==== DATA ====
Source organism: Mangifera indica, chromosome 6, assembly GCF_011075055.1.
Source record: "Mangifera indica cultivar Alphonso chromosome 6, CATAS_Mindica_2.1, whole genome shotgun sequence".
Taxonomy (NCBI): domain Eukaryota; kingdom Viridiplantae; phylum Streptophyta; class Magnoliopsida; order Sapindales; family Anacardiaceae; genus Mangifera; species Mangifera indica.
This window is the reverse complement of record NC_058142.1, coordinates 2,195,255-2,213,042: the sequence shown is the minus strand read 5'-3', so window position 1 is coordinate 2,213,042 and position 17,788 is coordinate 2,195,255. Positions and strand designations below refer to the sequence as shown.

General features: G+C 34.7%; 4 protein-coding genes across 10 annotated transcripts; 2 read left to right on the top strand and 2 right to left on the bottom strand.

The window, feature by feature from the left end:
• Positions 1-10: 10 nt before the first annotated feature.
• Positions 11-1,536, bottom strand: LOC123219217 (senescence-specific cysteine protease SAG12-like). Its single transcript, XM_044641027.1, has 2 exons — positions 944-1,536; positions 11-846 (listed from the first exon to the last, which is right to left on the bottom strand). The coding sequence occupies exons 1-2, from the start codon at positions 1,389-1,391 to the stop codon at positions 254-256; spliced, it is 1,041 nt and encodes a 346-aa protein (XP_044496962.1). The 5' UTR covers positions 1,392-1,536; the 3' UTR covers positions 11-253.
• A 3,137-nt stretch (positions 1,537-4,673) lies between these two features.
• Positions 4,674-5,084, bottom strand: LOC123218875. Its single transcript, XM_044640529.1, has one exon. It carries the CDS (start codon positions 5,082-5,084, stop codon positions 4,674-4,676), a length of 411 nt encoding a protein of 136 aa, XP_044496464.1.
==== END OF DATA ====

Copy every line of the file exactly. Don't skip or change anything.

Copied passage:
Source organism: Mangifera indica, chromosome 6, assembly GCF_011075055.1.
Source record: "Mangifera indica cultivar Alphonso chromosome 6, CATAS_Mindica_2.1, whole genome shotgun sequence".
Taxonomy (NCBI): domain Eukaryota; kingdom Viridiplantae; phylum Streptophyta; class Magnoliopsida; order Sapindales; family Anacardiaceae; genus Mangifera; species Mangifera indica.
This window is the reverse complement of record NC_058142.1, coordinates 2,195,255-2,213,042: the sequence shown is the minus strand read 5'-3', so window position 1 is coordinate 2,213,042 and position 17,788 is coordinate 2,195,255. Positions and strand designations below refer to the sequence as shown.

General features: G+C 34.7%; 4 protein-coding genes across 10 annotated transcripts; 2 read left to right on the top strand and 2 right to left on the bottom strand.

The window, feature by feature from the left end:
• Positions 1-10: 10 nt before the first annotated feature.
• Positions 11-1,536, bottom strand: LOC123219217 (senescence-specific cysteine protease SAG12-like). Its single transcript, XM_044641027.1, has 2 exons — positions 944-1,536; positions 11-846 (listed from the first exon to the last, which is right to left on the bottom strand). The coding sequence occupies exons 1-2, from the start codon at positions 1,389-1,391 to the stop codon at positions 254-256; spliced, it is 1,041 nt and encodes a 346-aa protein (XP_044496962.1). The 5' UTR covers positions 1,392-1,536; the 3' UTR covers positions 11-253.
• A 3,137-nt stretch (positions 1,537-4,673) lies between these two features.
• Positions 4,674-5,084, bottom strand: LOC123218875. Its single transcript, XM_044640529.1, has one exon. It carries the CDS (start codon positions 5,082-5,084, stop codon positions 4,674-4,676), a length of 411 nt encoding a protein of 136 aa, XP_044496464.1.